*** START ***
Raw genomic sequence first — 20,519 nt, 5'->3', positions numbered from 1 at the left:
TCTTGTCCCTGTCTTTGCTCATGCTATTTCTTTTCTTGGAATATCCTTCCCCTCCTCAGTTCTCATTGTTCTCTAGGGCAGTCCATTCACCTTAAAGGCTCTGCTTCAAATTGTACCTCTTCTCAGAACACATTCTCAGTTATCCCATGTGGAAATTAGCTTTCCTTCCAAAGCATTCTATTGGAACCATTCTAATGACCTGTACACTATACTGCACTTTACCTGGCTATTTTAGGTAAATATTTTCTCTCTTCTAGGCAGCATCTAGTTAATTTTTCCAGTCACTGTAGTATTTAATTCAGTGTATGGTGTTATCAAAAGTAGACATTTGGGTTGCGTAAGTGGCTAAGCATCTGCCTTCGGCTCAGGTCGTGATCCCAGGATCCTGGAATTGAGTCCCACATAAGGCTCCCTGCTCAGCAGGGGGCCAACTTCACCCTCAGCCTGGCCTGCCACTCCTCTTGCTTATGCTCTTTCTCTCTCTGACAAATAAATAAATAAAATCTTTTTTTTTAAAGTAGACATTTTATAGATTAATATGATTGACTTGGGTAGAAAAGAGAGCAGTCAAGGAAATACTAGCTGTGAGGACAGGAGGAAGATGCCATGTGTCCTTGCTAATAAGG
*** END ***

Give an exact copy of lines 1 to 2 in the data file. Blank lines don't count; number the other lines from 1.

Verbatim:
Raw genomic sequence first — 20,519 nt, 5'->3', positions numbered from 1 at the left:
TCTTGTCCCTGTCTTTGCTCATGCTATTTCTTTTCTTGGAATATCCTTCCCCTCCTCAGTTCTCATTGTTCTCTAGGGCAGTCCATTCACCTTAAAGGCTCTGCTTCAAATTGTACCTCTTCTCAGAACACATTCTCAGTTATCCCATGTGGAAATTAGCTTTCCTTCCAAAGCATTCTATTGGAACCATTCTAATGACCTGTACACTATACTGCACTTTACCTGGCTATTTTAGGTAAATATTTTCTCTCTTCTAGGCAGCATCTAGTTAATTTTTCCAGTCACTGTAGTATTTAATTCAGTGTATGGTGTTATCAAAAGTAGACATTTGGGTTGCGTAAGTGGCTAAGCATCTGCCTTCGGCTCAGGTCGTGATCCCAGGATCCTGGAATTGAGTCCCACATAAGGCTCCCTGCTCAGCAGGGGGCCAACTTCACCCTCAGCCTGGCCTGCCACTCCTCTTGCTTATGCTCTTTCTCTCTCTGACAAATAAATAAATAAAATCTTTTTTTTTAAAGTAGACATTTTATAGATTAATATGATTGACTTGGGTAGAAAAGAGAGCAGTCAAGGAAATACTAGCTGTGAGGACAGGAGGAAGATGCCATGTGTCCTTGCTAATAAGG